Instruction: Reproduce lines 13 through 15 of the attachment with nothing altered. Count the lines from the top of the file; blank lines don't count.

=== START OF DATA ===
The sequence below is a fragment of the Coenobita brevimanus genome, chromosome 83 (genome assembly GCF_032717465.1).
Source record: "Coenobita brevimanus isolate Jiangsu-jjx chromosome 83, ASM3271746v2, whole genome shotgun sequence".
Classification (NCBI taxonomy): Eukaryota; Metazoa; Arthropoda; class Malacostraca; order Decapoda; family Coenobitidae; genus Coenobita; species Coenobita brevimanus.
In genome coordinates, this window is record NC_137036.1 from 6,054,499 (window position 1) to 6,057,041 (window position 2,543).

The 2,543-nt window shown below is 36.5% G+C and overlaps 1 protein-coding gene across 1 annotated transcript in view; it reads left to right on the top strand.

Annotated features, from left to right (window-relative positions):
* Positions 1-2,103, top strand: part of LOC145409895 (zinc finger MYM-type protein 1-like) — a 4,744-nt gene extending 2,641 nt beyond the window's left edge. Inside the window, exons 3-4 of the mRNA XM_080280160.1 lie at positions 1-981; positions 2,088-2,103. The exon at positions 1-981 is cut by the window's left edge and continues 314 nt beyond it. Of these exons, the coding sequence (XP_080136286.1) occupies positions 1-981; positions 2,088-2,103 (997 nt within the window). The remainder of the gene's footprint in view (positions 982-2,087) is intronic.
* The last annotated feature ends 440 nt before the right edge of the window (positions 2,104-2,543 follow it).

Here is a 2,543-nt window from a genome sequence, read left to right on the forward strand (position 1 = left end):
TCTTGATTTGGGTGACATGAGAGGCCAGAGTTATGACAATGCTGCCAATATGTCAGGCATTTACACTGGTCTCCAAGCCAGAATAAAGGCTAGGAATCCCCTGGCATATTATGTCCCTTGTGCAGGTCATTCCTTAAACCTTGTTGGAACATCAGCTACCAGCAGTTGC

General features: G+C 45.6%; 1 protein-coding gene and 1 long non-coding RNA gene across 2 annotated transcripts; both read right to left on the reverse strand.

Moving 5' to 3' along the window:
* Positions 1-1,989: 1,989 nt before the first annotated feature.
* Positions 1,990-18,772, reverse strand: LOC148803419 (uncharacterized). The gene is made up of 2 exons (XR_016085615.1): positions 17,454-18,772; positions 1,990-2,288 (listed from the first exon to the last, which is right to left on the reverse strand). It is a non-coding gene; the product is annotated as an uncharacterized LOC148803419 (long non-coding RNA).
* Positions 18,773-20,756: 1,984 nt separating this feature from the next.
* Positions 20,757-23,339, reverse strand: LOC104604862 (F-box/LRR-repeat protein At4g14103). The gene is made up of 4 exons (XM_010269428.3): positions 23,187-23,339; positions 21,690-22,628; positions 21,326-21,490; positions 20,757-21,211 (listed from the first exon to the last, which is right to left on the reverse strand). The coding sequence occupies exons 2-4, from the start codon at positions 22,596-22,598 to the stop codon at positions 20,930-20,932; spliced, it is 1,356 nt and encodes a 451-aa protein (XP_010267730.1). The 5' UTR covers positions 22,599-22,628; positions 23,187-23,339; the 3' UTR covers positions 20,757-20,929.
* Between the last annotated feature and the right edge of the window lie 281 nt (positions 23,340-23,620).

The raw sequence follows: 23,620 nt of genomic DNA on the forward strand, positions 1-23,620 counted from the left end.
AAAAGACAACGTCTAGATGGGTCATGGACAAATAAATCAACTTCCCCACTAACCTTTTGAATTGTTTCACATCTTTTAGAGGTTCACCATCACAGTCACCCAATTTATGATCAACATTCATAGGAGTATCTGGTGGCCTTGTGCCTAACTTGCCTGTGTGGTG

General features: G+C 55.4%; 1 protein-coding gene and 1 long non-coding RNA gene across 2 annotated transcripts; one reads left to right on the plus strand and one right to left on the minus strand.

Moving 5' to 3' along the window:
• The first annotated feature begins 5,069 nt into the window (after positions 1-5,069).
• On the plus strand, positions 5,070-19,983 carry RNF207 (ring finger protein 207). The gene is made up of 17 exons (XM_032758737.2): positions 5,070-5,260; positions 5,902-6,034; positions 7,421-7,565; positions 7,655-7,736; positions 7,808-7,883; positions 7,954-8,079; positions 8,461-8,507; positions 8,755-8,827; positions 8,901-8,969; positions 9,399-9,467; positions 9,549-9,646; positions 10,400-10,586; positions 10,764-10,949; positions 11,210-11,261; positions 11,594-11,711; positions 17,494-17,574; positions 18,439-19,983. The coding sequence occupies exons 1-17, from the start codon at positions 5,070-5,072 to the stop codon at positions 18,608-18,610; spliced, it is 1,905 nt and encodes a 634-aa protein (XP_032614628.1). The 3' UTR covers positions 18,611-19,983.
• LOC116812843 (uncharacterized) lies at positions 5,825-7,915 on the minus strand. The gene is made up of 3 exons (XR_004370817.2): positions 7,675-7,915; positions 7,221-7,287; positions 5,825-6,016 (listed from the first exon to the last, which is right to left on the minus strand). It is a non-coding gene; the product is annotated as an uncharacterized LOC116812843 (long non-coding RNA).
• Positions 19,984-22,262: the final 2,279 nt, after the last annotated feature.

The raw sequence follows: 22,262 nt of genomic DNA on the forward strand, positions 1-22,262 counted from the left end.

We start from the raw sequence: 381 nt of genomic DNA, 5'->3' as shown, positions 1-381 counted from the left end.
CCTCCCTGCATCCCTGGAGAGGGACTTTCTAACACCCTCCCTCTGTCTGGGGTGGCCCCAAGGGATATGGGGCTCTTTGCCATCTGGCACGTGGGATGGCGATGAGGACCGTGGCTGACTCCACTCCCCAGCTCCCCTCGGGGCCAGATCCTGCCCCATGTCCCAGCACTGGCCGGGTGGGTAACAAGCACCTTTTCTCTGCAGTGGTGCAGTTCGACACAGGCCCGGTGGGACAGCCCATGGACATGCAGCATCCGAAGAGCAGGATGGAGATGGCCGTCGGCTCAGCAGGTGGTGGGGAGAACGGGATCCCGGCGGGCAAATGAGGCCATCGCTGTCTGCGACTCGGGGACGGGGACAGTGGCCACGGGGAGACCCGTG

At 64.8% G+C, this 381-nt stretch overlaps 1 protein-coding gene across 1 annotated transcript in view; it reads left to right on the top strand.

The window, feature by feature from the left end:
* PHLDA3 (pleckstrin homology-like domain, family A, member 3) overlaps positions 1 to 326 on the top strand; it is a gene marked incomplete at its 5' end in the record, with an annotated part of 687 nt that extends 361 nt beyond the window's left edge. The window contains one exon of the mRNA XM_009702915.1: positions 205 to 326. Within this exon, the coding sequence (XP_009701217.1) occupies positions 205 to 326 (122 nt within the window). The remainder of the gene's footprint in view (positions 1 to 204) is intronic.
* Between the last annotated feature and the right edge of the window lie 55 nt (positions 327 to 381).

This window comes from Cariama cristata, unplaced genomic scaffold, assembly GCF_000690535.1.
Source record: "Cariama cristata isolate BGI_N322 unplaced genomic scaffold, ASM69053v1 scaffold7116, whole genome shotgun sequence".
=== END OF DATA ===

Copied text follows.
* Positions 1-1,989: 1,989 nt before the first annotated feature.
* Positions 1,990-18,772, reverse strand: LOC148803419 (uncharacterized). The gene is made up of 2 exons (XR_016085615.1): positions 17,454-18,772; positions 1,990-2,288 (listed from the first exon to the last, which is right to left on the reverse strand). It is a non-coding gene; the product is annotated as an uncharacterized LOC148803419 (long non-coding RNA).
* Positions 18,773-20,756: 1,984 nt separating this feature from the next.